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THE BEST AMERICAN SHORT STORIES 2007 by Stephen King Kirkus Star


edited by Stephen King

Pub Date: Oct. 10th, 2007
ISBN: 978-0-618-71347-9
Publisher: Houghton Mifflin

A rich, dense collection of 20 stories—King has harvested a bumper crop.

Auchincloss, Barth, Beattie, Boyle…the alphabetical order bunches together some big names at the start. The first three stories are entertaining and quirky, but T.C. Boyle’s “Balto” really hits paydirt. In this marvelous cliffhanger, about the forging of character, a 12-year-old girl can protect her beloved father if she lies under oath. What will she decide? Other family dramas also have real bite. The renowned Canadian Alice Munro explores intrepidly the aftermath of murder (“Dimension”). A deranged father has killed his three small children; his stoic, baffled wife visits him in the insane asylum; later, through his letters, she enters his twilit world, still reluctantly bound to him. The late Beverly Jensen looks at a large, loving, quarrelsome family (“Wake”). The head of the family has died. His children drive him through an ice storm to his burial in a remote Canadian village, where festive mourners greet the hearse in an extraordinary tableau. That boisterous affection for the dead is offset by two moving but unsentimental accounts of tenderness toward the dying (Stellar Kim’s “Findings and Impressions” and Eileen Pollack’s “The Bris”). Surrealism is represented by Karen Russell’s assimilation fable (“St. Lucy’s Home for Girls Raised by Wolves”) and Roy Kesey’s airport nightmare (“Wait”), while Bruce McAllister’s searing story about the crisis of conscience experienced by a CIA covert-ops guy who spreads plagues in left-wing Third World countries is a memorable example of speculative fiction (“The Boy in Zaquitos”). Also noteworthy are Richard Russo’s “Horseman,” an intriguing campus story that’s a subtle illustration of the saying that good teachers teach themselves, and Joseph Epstein’s “My Brother Eli,” a juicy if superficial portrait of the artist (a thinly disguised Saul Bellow) as a bastard.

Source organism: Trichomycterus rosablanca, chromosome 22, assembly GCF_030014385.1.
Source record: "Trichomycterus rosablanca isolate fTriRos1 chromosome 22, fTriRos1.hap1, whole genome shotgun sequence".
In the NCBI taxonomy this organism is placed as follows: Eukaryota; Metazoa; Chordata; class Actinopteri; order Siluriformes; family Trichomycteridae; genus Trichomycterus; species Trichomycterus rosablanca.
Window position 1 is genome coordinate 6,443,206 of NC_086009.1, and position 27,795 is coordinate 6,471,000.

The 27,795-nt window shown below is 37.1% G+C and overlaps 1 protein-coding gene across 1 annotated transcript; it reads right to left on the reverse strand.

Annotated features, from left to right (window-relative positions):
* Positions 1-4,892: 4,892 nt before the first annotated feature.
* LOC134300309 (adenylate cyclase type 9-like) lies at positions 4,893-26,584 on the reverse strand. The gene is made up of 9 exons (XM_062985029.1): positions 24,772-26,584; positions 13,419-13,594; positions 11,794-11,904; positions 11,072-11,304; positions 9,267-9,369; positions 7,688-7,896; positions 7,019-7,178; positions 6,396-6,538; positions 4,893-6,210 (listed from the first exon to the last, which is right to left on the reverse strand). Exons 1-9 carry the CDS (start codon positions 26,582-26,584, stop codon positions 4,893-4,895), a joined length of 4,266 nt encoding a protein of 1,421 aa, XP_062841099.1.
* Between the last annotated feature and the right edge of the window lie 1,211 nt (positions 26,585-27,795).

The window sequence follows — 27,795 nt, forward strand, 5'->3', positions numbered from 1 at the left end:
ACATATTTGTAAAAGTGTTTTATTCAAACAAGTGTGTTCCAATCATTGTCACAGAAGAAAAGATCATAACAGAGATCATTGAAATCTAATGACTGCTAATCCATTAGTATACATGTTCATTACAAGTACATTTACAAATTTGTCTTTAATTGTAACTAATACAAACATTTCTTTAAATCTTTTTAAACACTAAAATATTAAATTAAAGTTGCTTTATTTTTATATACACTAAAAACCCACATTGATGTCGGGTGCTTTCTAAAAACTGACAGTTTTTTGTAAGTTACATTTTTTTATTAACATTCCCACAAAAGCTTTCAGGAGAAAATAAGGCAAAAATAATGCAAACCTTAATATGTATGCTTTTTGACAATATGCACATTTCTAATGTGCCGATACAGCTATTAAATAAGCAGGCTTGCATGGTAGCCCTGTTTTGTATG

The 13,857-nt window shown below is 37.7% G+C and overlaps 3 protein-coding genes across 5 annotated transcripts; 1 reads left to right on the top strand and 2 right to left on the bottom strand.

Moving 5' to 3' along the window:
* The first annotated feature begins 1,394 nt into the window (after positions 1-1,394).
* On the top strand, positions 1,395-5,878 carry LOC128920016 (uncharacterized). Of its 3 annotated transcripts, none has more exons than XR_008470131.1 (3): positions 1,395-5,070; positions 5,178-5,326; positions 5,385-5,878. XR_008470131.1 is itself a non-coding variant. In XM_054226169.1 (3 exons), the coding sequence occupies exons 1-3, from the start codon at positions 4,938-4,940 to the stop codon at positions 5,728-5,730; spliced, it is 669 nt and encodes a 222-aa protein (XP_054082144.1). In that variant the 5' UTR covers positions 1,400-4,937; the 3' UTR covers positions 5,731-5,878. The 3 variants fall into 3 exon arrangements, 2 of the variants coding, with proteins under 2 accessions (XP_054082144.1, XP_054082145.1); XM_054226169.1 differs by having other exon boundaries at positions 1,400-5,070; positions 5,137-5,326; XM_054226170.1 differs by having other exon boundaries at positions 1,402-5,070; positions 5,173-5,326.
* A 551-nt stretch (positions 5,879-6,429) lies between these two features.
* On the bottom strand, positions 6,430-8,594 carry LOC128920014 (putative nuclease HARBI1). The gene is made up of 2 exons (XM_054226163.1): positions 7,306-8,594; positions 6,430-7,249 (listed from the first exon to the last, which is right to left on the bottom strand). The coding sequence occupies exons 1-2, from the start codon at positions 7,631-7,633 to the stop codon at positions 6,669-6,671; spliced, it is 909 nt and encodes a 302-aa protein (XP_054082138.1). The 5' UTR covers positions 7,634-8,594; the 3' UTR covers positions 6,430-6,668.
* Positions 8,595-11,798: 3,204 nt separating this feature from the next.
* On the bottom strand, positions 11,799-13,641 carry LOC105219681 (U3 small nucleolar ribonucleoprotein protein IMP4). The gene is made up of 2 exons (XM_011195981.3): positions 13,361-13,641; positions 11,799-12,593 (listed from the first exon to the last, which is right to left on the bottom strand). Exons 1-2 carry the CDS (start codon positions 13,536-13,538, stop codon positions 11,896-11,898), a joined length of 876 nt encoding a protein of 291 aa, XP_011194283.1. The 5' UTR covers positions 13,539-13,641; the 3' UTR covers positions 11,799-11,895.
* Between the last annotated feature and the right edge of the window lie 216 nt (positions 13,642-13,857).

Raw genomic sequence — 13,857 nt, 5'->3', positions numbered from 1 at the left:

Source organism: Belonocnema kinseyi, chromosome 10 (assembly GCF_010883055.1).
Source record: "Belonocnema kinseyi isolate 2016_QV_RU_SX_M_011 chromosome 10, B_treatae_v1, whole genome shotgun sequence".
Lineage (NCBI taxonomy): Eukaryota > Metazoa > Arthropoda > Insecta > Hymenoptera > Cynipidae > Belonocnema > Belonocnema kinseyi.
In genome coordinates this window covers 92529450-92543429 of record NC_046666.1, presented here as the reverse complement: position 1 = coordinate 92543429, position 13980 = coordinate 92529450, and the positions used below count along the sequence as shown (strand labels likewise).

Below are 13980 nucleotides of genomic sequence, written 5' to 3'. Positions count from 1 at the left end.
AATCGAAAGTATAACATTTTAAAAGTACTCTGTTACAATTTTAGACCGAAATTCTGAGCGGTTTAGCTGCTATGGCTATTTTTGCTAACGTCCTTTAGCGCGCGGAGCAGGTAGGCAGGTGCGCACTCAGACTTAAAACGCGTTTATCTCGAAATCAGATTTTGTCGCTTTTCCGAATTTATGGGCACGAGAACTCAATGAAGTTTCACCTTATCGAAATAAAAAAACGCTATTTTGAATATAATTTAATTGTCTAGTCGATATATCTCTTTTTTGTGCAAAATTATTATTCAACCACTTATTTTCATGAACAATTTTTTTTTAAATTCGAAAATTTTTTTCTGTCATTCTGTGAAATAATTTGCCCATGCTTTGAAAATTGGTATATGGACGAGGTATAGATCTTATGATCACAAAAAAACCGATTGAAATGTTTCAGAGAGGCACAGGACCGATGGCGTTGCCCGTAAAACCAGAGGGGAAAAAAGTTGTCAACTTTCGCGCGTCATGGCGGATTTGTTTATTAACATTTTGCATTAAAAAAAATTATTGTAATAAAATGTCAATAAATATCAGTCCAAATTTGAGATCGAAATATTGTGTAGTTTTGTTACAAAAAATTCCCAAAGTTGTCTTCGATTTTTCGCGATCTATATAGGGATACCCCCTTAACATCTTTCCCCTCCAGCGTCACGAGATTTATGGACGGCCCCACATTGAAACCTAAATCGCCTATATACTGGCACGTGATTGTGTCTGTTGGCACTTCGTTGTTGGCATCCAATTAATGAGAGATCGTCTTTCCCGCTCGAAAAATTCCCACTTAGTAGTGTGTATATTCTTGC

Just one criticism: The diversity on display does not extend to stories of minorities, which, considering all the talent out there, is troubling.